Raising the Eucharist may be spiritual heavy lifting, but it’s not especially taxing physically. A new generation of priests, though, is pairing physical fitness with spiritual fitness — and one of them is coming to NBC’s “American Ninja Warrior” this summer.
When Season 10 of the obstacle-course competition show premieres on May 30 at 8 p.m. ET/PT on NBC, among the competitors will be Father Stephen Gadberry, pastor for two Arkansas parishes: St. Cecilia in Newport, and St. Mary in Batesville.
Raised on a farm, Father Gadberry served in the Air Force before seminary and is a longtime CrossFit enthusiast. But it took encouragement from one of the veteran stars of “American Ninja Warrior” to get him to tackle the show’s complex and challenging courses — where one slip at a regional tryout can end your season almost as soon as it begins.
Father Gadberry will be seen trying his luck at the regional preliminary round in Dallas, Texas — the first step on the road to the finals at Mount Midoriyama in Las Vegas.
California-based devout Catholic Sean Bryan is one of ANW’s fan favorites and most successful competitors, wearing his own signature yellow-and-white Vatican-flag gear as the “Papal Ninja.”
Originally, he tried to get athletic Father Steve Grunow, executive producer at Bishop Robert Barron’s Word on Fire apostolate, to compete, but Father Grunow had another idea.
[Father Grunow] said that I should consider looking at Father Gadberry’s Instagram and reach out to him. So I did and thought that he was a great choice.
Upon first contact, he seemed interested, so we started taking the idea more seriously. I advised him about how to apply and what to include in his video submission. He sent me training videos, and I would give him feedback.
We met in person in Dallas a few days before the competition, and we went to a local ninja gym to work out together for some last-minute training.
We’ve developed a friendship that has brought us together. But, even more important, “American Ninja Warrior” has given us both the opportunity to proclaim the Good News and glorify God in a unique way that reaches millions.
According to a story at Catholic News Agency, Father Gadberry works out a couple of hours a day, passing on TV time and scheduling around his priestly duties.
As to why he’s doing “American Ninja Warrior,” he told CNA:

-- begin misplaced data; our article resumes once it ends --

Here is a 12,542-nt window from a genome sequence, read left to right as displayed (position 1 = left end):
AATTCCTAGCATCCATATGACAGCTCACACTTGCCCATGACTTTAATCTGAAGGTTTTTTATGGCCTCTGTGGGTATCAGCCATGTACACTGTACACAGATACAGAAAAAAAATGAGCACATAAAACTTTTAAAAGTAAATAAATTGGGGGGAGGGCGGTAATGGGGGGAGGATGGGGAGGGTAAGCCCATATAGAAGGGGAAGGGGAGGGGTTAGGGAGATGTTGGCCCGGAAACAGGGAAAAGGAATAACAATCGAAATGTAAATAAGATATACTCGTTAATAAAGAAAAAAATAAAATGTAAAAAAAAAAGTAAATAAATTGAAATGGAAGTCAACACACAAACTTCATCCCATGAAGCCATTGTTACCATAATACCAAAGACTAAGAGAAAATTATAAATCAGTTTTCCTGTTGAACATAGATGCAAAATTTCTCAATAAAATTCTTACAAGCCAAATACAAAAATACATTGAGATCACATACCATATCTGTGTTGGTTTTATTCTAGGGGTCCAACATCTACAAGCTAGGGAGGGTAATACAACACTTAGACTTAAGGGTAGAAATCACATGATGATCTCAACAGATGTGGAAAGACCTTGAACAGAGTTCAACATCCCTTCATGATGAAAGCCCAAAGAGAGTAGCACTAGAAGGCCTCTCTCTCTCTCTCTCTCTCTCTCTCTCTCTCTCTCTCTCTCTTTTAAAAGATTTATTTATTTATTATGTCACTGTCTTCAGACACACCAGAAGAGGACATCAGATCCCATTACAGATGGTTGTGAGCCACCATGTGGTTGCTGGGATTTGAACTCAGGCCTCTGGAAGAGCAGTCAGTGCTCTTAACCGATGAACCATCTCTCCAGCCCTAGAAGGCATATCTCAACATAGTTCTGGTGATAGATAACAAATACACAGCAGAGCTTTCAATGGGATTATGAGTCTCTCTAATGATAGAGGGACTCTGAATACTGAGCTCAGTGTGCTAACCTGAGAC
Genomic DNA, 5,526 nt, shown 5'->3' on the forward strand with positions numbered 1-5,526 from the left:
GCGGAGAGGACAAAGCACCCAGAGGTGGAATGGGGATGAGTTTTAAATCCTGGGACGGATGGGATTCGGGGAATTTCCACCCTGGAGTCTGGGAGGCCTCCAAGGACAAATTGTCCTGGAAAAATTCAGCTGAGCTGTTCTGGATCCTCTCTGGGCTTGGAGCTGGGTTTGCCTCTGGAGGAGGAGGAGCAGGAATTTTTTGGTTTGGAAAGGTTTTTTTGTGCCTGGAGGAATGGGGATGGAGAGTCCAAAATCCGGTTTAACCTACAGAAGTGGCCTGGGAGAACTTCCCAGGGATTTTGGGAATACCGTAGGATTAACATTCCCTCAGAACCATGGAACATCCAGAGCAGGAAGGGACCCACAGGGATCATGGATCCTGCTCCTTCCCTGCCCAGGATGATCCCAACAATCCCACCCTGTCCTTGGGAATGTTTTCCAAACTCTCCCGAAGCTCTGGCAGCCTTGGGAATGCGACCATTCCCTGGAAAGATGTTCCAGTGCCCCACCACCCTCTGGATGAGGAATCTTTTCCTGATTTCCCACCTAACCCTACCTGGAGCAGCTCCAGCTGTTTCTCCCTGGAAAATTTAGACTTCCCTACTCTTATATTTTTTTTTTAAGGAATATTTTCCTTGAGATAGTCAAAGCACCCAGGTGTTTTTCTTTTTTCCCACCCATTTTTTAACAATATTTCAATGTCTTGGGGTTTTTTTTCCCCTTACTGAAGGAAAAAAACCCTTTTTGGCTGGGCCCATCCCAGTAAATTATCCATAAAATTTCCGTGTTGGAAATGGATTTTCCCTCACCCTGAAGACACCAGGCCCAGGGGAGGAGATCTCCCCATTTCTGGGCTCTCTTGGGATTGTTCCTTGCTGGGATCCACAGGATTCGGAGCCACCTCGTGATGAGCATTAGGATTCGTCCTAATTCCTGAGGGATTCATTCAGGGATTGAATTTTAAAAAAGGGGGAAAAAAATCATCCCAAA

“[I] would be a bad steward of God’s gifts if [he] didn’t humbly and gratefully accept this opportunity as a moment” to proclaim the Gospel.
“[Evangelizing] is the primary reason for me doing this. The Lord tells us to go out and make disciples of all nations,” he said. “As this platform has stumbled into my lap…I can further deliver the message of the Gospel that I am supposed to as a priest.”
As for those who think that a priest doing physical fitness is a sign of excessive pride:
“Often times, people will stereotype a priest or religious or someone who is devout in their faith as being uber spiritual,” to the point of neglecting the body, he said, warning that this not Catholic teaching.
He added that dietary and exercise disciplines have a correlation to the spiritual life “because virtues are developed through physical discipline.”
Late last year, Aleteia profiled Father Gadberry, who described his spiritual and athletic philosophy at length.
Here’s a taste:
Our physical and spiritual well-being are intimately connected. Attention, dedication, and patience are required for fully developing both. The virtues gained in one area of life affect how I live other areas of life. For example, having a disciplined and structured prayer life makes it easier to follow a disciplined and structured exercise program. On the other side of the coin, what I learn about patience, hard work, and focus through exercise helps me to stay focused in daily tasks that are more spiritual, emotional, and psychological.
This is true of our vices, too. If I cannot practice moderation with food, drink, internet, sleep, or other daily actions, I will likely be unable to focus in prayer or persevere in times of spiritual and emotional desolation.
Here’s a video posted by the Catholic Diocese of Little Rock in January, featuring Father Gadberry. The description says:
In this Instagram-type video, Father Stephen Gadberry attempts to lift 205 pounds doing an Olympic weightlifting movement called squat snatch. “I failed a number of attempts before finally getting 205 pounds overhead. It’s fun to post ‘perfect’ video clips, but people appreciate seeing ‘failures’ too. Believe it or not, they actually inspire people too. Embracing weaknesses until they become strengths.”
Images: Courtesy Father Stephen Gadberry